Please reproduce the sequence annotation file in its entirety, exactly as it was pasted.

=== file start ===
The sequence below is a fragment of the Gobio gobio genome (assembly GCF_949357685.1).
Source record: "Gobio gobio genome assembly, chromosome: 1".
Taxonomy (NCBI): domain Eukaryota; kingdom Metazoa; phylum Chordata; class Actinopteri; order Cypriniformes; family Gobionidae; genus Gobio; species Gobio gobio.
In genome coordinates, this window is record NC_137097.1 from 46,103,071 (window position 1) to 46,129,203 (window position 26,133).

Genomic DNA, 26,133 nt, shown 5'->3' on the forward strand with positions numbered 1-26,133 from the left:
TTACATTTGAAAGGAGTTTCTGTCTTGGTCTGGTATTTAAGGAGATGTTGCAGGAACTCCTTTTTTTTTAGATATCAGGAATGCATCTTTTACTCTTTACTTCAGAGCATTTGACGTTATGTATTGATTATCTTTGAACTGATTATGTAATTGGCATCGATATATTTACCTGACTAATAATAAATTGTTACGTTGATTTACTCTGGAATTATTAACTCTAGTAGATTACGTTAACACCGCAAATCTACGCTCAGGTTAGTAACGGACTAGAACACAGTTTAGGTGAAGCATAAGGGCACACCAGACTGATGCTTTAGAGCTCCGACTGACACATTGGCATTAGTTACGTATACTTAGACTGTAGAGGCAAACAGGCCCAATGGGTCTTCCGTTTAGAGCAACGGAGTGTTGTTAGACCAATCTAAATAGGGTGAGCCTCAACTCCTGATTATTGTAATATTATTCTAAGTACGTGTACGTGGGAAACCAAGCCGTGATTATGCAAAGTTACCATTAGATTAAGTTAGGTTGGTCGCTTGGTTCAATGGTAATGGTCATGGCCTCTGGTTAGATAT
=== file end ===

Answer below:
The sequence below is a fragment of the Gobio gobio genome (assembly GCF_949357685.1).
Source record: "Gobio gobio genome assembly, chromosome: 1".
Taxonomy (NCBI): domain Eukaryota; kingdom Metazoa; phylum Chordata; class Actinopteri; order Cypriniformes; family Gobionidae; genus Gobio; species Gobio gobio.
In genome coordinates, this window is record NC_137097.1 from 46,103,071 (window position 1) to 46,129,203 (window position 26,133).

Genomic DNA, 26,133 nt, shown 5'->3' on the forward strand with positions numbered 1-26,133 from the left:
TTACATTTGAAAGGAGTTTCTGTCTTGGTCTGGTATTTAAGGAGATGTTGCAGGAACTCCTTTTTTTTTAGATATCAGGAATGCATCTTTTACTCTTTACTTCAGAGCATTTGACGTTATGTATTGATTATCTTTGAACTGATTATGTAATTGGCATCGATATATTTACCTGACTAATAATAAATTGTTACGTTGATTTACTCTGGAATTATTAACTCTAGTAGATTACGTTAACACCGCAAATCTACGCTCAGGTTAGTAACGGACTAGAACACAGTTTAGGTGAAGCATAAGGGCACACCAGACTGATGCTTTAGAGCTCCGACTGACACATTGGCATTAGTTACGTATACTTAGACTGTAGAGGCAAACAGGCCCAATGGGTCTTCCGTTTAGAGCAACGGAGTGTTGTTAGACCAATCTAAATAGGGTGAGCCTCAACTCCTGATTATTGTAATATTATTCTAAGTACGTGTACGTGGGAAACCAAGCCGTGATTATGCAAAGTTACCATTAGATTAAGTTAGGTTGGTCGCTTGGTTCAATGGTAATGGTCATGGCCTCTGGTTAGATAT